Some basic Pennsylvania pleading rules

Below is a list of Pennsylvania pleading rules that I send to the law clerks in our office. It is a good list to review whenever filing a document.

Pa.R.C.P. 204.1 provides formatting rules. Documents must be double spaced. This is a rule that is often broken.

Pa.R.C.P. 1007.1 is the rule on demanding a jury trial. All complaints should have a demand for a jury trial in the caption. Further, some counties (like Delaware) require a specific request for twelve jurors. If you don’t file it, you get eight. I’ve noticed that some defense counsel routinely file an entry of appearance with a specific demand for a jury trial of twelve with two alternates. This is probably the safest way to make sure you have the jury rules covered regardless of the county.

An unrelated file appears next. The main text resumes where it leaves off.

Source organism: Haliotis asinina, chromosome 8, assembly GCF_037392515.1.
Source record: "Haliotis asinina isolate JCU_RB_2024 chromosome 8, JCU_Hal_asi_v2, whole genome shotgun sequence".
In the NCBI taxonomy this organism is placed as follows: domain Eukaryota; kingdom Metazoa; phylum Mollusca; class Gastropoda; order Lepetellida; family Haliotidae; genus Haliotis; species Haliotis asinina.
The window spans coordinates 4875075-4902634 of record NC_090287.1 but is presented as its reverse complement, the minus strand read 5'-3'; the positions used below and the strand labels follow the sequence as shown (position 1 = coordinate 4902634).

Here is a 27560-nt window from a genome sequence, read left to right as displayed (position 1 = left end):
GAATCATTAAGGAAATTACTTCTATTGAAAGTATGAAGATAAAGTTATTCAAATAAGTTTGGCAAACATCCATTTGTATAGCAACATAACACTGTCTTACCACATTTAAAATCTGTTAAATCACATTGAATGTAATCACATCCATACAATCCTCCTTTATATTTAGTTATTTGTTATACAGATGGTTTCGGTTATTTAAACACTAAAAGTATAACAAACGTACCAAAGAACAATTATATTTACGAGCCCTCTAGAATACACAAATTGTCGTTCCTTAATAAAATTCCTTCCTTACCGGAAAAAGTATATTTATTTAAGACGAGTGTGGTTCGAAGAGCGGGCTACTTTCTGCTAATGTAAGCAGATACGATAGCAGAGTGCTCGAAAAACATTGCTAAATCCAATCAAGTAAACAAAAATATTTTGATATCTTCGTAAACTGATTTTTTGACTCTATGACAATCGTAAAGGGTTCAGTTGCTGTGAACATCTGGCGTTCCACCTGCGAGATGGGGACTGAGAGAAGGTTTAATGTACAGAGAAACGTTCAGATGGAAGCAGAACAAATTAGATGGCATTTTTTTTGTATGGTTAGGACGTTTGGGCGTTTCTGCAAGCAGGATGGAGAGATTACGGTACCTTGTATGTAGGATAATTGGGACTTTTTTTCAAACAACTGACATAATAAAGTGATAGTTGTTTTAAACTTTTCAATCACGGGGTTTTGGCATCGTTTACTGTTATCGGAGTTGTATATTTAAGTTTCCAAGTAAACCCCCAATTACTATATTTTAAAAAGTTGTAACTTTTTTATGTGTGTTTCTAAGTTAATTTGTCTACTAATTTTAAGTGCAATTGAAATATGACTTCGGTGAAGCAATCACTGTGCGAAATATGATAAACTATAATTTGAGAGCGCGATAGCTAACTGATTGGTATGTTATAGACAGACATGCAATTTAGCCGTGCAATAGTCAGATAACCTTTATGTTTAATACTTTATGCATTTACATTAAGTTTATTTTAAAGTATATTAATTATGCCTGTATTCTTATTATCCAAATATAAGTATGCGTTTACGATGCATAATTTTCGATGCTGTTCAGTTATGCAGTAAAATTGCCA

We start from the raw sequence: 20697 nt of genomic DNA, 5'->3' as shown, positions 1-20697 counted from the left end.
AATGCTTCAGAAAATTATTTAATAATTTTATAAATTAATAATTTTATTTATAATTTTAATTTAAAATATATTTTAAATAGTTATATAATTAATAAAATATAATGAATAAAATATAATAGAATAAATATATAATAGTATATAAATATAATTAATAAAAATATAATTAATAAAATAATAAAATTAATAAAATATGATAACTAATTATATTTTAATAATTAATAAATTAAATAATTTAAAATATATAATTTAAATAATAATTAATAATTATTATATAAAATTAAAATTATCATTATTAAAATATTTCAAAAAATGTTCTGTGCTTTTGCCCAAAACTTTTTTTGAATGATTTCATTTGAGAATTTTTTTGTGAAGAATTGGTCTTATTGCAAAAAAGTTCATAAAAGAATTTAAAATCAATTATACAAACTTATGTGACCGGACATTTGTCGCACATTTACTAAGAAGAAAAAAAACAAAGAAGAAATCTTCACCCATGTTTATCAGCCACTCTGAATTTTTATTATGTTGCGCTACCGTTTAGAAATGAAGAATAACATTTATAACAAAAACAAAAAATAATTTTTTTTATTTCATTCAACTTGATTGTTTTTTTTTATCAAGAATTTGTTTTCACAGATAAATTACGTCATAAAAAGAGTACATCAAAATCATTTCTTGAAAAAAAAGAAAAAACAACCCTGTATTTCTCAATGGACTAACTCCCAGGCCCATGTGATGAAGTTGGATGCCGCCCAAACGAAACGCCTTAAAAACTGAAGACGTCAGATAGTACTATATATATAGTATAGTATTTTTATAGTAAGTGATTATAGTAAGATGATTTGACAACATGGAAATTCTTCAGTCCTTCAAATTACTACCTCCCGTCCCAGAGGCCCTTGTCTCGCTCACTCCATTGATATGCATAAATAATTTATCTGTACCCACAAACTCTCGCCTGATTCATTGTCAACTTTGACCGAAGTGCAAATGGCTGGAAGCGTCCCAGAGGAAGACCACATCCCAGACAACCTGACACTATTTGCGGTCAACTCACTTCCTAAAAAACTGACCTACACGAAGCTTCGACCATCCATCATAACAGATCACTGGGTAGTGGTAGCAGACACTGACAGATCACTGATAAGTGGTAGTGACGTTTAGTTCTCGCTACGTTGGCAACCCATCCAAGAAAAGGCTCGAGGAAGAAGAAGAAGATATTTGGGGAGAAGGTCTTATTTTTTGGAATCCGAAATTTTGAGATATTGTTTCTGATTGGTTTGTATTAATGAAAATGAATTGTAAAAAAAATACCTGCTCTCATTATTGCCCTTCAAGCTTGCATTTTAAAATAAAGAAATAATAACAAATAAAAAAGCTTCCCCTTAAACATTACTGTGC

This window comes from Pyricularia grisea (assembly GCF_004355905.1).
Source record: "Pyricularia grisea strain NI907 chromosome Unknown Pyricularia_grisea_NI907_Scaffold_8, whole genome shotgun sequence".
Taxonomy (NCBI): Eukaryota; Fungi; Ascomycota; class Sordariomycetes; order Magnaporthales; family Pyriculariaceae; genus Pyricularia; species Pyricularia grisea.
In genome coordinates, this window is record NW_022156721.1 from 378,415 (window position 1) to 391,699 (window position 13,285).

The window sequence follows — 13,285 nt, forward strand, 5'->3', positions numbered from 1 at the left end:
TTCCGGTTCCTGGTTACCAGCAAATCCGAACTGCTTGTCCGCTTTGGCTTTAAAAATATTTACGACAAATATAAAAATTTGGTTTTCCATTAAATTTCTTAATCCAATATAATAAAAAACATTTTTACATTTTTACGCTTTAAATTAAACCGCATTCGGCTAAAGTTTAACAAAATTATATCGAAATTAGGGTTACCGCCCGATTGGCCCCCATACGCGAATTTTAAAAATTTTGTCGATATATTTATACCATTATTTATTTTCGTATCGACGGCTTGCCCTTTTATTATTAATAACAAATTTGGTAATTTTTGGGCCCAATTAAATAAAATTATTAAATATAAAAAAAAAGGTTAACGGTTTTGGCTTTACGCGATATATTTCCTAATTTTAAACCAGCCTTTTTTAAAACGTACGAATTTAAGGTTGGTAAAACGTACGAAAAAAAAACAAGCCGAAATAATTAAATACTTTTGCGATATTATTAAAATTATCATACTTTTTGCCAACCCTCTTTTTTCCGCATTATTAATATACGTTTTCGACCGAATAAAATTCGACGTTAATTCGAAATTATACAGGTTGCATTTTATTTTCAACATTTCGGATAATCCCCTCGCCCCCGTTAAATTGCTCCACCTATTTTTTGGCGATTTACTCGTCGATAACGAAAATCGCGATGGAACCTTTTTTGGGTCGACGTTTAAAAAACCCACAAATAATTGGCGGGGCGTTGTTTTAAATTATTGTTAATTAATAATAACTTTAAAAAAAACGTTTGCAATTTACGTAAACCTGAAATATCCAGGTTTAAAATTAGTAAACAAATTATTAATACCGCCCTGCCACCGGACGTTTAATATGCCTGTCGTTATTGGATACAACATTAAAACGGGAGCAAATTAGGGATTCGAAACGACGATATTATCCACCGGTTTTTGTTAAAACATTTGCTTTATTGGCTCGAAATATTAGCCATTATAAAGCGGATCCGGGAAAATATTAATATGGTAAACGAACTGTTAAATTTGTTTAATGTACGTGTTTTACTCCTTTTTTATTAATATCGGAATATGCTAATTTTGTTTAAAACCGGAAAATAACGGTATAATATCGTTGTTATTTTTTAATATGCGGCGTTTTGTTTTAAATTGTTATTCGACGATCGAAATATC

Pa.R.C.P. 1018 is the rule on captions.

Pa.R.C.P. 1018.1 is the rule on Notices to Defend. Note that some counties (like Montgomery) automatically produce a Notice to Defend when you file electronically, while other (like Philadelphia) do not.

Pa.R.C.P. 1019 is the rule on specificity in pleadings. You need to be specific enough that the defendant can respond and prepare a defense. You shouldn’t be too specific about irrelevant details. The client will sign a verification to the complaint. (Pa.R.C.P. 1024). If the specific, irrelevant details are later proved to be incorrect, the client can be cross-examined on the inconsistency.

If there is more than one defendant, make sure, in the “wherefore” clause, to plead that they are jointly and severally liable. This is important for recovery and sometimes for venue. (Pa.R.C.P. 1006(c)(1)).